“I, therefore, the prisoner of the Lord, beseech you to walk worthy of the calling with which you were called” (Ephesians 4:1, NKJV).

As a Christian, your primary and fundamental calling is not to be a Pastor, an Elder, a Deacon, Music Director, a Prophet, an Apostle, etc. Your most fundamental calling is to live a holy life. The call to holiness, therefore, is the foundation on which all other callings in the Church stand. If you are living a holy life, then you are fulfilling your call. Everyone is called to be holy and righteous, but not everyone is called to be an Apostle or Pastor or Deacon.

No matter the church titles you have, if you are not walking in holiness, your title can’t help you when you stand before the Son of God. Remember, Judas had a title, too. He was an Apostle, one of the 12; yet he was lost because he failed in holiness and did not repent. He was an Apostle, but he was also a deceiver, a thief and a traitor (cf. Luke 22:1-6John 12:6). His ministry of Apostleship did not save him. So the point is, it’s not your ministry position that matters, but your walk in holiness.

In today’s passage, Paul is writing to the Christians in Ephesus. He urges them to walk in a manner worthy of their calling. This is important because our walk must match our calling. The “calling” he is referring to is the call to live a holy life, i.e. to live as saints. At the beginning of his letter, Paul points out the purpose for which God chose us. God, he says, “chose us in Him [Christ] before the foundation of the world, that we should be holy and without blame before Him in love” (Ephesians 1:4).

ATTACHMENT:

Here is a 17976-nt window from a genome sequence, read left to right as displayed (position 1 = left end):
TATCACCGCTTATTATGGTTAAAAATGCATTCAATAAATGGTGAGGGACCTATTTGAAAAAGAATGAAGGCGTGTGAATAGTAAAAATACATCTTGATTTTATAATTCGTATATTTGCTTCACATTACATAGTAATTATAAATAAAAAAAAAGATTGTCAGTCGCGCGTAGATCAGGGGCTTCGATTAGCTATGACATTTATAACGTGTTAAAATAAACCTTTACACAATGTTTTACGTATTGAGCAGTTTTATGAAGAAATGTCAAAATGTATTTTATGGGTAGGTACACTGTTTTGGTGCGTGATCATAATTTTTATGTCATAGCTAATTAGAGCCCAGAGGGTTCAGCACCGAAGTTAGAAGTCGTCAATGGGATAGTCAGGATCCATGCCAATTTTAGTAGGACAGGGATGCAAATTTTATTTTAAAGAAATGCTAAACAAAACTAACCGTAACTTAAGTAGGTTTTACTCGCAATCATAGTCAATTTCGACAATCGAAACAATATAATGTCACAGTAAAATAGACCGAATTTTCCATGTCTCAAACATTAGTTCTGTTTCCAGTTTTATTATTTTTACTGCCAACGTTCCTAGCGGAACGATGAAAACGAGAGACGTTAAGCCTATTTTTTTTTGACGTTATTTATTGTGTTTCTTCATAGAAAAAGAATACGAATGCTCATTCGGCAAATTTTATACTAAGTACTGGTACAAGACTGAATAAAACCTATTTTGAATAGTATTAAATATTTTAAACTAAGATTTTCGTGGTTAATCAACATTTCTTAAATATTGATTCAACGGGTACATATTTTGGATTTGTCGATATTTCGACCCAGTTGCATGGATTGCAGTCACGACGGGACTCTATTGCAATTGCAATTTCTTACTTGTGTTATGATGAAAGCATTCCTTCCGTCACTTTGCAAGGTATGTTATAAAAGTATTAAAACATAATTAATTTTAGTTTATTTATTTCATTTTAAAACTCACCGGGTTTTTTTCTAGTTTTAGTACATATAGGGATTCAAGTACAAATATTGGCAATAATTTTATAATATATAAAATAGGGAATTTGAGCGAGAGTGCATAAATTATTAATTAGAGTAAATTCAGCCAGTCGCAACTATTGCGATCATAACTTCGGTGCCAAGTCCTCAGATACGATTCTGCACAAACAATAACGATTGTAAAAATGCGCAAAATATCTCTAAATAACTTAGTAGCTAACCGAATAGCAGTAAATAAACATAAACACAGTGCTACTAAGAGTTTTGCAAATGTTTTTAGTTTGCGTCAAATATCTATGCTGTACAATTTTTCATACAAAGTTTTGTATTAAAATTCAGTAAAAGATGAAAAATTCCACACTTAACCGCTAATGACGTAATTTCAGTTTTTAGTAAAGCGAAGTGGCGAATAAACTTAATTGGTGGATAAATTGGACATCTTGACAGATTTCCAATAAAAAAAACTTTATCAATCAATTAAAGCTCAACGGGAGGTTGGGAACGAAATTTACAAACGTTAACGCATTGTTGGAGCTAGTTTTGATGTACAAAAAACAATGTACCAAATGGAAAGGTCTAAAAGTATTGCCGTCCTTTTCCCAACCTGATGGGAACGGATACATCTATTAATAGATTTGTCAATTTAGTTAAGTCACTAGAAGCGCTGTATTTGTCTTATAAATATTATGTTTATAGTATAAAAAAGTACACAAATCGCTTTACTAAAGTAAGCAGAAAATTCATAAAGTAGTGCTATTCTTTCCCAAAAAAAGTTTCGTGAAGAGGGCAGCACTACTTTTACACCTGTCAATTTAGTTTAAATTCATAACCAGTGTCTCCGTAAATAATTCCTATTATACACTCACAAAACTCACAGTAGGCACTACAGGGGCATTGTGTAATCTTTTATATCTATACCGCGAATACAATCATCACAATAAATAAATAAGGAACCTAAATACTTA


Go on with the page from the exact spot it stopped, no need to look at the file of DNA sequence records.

As Christians, God has washed us in the blood of Jesus (Revelation 1:5) and made us holy (i.e. sanctified us). But it doesn’t end there. The way we live and the choices we make must match who we are as God’s holy people. That is what Paul means when he says we must walk in a manner worthy of our calling. The only life worthy of our calling is a holy life. A sinful life is beneath who we are and who are called to be. Without holiness, the Christian life has no credibility. Therefore, in chapter 4 of Ephesians, Paul breaks down the practical (moral) specifics of living a holy life. He continues in chapter 5 and finishes around chapter 6:9.

In sum, no matter your position in church, family or society, you need the name “holy” as an adjective in front of your name or position. If you are a parent, be a holy parent; if you are a husband, be a holy husband; if you are a wife, be a holy wife; if you are a child, be a holy child; if you are unmarried, be a holy unmarried person; if you are a pastor, be a holy pastor; if you are a Sunday school teacher, be a holy Sunday school teacher; if you are a politician, be a holy politician; if you are a cop, be a holy cop; if you are an accountant, be a holy accountant; if you are a doctor, be a holy doctor, etc. Whatever your status is in life, be holy.

May the Holy Father bless you and your family today, in the Name of Jesus. Amen.

For further study: Ephesians 4:17-32

Bible Prophecy about Self-Love in the Last Days

Daily Devotional: Day 160